• The other thing that doctors can do, especially if their office is like mine, is to acknowledge the problem to the patient. Tell the patient, “These new electronic health records are helpful in so many ways, but one thing I don’t like about them is that I have to turn my back to you to look at your chart.  I hope you will understand and don’t mind.”  Comments like these let patients clearly know that they are being seen by a physician that cares about them and about their feelings.  Letting patients in on one of these little secrets about medical office functioning also lets them feel like they are a part of the process. And they are part of the process — they are the very center of it.

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In a discussion with doctors on the value of online rating, some doctors expressed the very reasonable concern that anonymous online ratings let people trash their doctor and their doctor’s reputation.  Doing that, some doctors said, is completely unfair, especially since patient confidentiality rules completely preclude doctors from responding.  There is a lot of merit to that thinking.
One doctor suggested that patients should be required to give their name when posting online, saying, “If I had something bad to say about a doctor, I’d be more reluctant to say it if I had to identify myself.”

That doctor is, in my opinion, absolutely right. HOWEVER, that is why DrScore makes the doctor rating process anonymous.

Doctors need patients to feel completely open to giving their doctors both positive and negative feedback on their medical experiences.  The negative feedback is a gift, truly a gift — one doctor I know called it a “teachable moment” — that we doctors can use to make our patients’ medical care experiences better.  I know it has for me.

It’s a scary prospect for some doctors, the thought that we should do everything we can to encourage patients — happy or unhappy — to give us online feedback.  But it should not be scary.  Doctors are so committed to and good at giving their patients great medical care that doctors with 10 or more ratings have average scores that are well over 9 out of 10.  The fact that so many people love their doctors should make it much easier and more palatable for us to accept the negative criticisms when they come.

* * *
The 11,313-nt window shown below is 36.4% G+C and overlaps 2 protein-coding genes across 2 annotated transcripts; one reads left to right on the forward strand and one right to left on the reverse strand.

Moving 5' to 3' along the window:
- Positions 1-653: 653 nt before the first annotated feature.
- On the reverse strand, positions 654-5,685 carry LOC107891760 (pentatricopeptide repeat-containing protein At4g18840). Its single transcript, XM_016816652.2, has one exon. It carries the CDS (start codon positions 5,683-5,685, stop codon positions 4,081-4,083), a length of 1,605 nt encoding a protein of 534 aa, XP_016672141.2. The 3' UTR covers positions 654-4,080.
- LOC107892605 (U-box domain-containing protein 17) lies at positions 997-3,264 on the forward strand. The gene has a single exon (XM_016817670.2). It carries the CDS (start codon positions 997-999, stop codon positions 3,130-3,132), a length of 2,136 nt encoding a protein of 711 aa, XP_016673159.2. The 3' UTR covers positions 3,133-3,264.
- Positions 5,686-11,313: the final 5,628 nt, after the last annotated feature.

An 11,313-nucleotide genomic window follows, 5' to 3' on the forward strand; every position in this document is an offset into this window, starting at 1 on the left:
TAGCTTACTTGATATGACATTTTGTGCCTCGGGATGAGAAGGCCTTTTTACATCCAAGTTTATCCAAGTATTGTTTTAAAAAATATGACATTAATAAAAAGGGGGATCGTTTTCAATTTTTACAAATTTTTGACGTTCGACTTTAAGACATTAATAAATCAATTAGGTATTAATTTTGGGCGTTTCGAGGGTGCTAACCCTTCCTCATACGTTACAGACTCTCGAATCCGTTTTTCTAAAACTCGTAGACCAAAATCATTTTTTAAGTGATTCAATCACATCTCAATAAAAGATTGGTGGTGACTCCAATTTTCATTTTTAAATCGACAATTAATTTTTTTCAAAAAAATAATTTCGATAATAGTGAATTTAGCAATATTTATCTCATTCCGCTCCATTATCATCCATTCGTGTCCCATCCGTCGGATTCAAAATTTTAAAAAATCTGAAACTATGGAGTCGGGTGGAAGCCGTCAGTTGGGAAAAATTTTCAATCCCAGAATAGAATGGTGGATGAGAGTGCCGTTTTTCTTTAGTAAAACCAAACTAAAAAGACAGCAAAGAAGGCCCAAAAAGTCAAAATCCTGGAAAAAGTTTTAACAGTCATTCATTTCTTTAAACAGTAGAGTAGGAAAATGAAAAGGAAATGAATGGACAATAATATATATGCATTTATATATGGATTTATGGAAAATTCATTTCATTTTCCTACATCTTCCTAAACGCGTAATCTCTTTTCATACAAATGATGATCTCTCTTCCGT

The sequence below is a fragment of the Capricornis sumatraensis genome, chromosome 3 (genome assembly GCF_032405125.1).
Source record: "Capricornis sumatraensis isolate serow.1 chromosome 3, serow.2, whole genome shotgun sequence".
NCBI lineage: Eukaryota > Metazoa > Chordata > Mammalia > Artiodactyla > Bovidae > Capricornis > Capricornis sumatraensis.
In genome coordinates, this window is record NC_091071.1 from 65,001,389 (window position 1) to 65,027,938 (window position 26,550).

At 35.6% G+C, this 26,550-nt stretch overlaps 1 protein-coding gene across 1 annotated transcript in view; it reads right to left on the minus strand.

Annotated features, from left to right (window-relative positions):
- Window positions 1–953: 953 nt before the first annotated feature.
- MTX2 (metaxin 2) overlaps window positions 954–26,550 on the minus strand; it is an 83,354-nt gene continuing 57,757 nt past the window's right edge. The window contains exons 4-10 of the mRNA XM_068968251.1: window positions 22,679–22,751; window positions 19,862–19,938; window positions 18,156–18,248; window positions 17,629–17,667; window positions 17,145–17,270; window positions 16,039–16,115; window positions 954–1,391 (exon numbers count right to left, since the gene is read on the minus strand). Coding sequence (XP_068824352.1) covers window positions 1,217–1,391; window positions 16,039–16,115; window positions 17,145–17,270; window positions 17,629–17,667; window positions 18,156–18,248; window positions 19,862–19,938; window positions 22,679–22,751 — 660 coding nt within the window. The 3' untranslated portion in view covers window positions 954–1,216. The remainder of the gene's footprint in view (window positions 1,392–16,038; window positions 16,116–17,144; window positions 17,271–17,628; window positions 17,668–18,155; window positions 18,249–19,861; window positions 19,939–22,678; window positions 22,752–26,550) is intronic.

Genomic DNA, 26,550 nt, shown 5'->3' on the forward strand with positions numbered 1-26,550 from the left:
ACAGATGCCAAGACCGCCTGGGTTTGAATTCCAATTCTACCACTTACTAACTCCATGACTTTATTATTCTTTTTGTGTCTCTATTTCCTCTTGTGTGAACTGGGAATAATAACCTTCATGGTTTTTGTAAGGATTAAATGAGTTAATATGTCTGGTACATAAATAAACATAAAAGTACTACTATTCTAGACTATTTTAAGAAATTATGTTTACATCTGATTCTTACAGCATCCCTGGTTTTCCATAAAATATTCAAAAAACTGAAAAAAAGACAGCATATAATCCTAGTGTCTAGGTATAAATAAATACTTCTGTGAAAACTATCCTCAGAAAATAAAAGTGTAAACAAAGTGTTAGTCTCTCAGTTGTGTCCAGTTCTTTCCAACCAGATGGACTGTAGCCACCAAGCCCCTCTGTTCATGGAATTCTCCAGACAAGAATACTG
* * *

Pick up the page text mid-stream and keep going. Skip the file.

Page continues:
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DrScore has shown time and again that doctors’ conventional wisdom about doctor rating — that only unhappy patients will rate their doctors online — is completely wrong.  The most common overall satisfaction score that patients give their doctors is a perfect 10.  The next most common score is 9.  Of doctors with 10 or more ratings, the average score is just over 9.3 out of 10.  And if a doctor wants to make the annual “America’s Most Loved Health Care Providers” in the United States, he or she will have to have a score well over 9.9 out of 10.

So. if so many people are so thoroughly happy with their doctors, why do we need online doctor rating at all?
First, the public wants to know (and doctors need the public to know) how well doctors are doing.  The newspaper is never going to publish a front page news story with a title like, “John Smith Sees Dr. Jones and Has a Wonderful Office Visit.”  No, if the newspaper publishes a front-page story about a doctor, It is most likely negative, leading people’s perceptions about quality of care to get quite warped.

Transparency is good for medicine.
Second, getting feedback from patients online is easy, efficient and helps doctors do what doctors want to do most: give patients great care. DrScore’s interactive survey makes it possible for doctors to get the detailed feedback they need — both positive and negative criticism —t o make their medical practice better from patients’ perspectives.

In all honesty, I don’t think Nordstrom’s or Disney would be happy with a score of just 9 out of 10, with one in 10 or one in 20 customers being distressed with their experience.  We in medicine can — and should — be aiming higher, trying to give all patients what they consider a perfect, caring medical experience.

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Happy Valentine’s Day and congratulations to our 2011 America’s Most Loved Health Care Provider: Roger Ernest, DO, a general surgeon in Sanford, NC. Please see our press release below for more on Dr. Ernest and our five runners’ up for America’s Most Loved.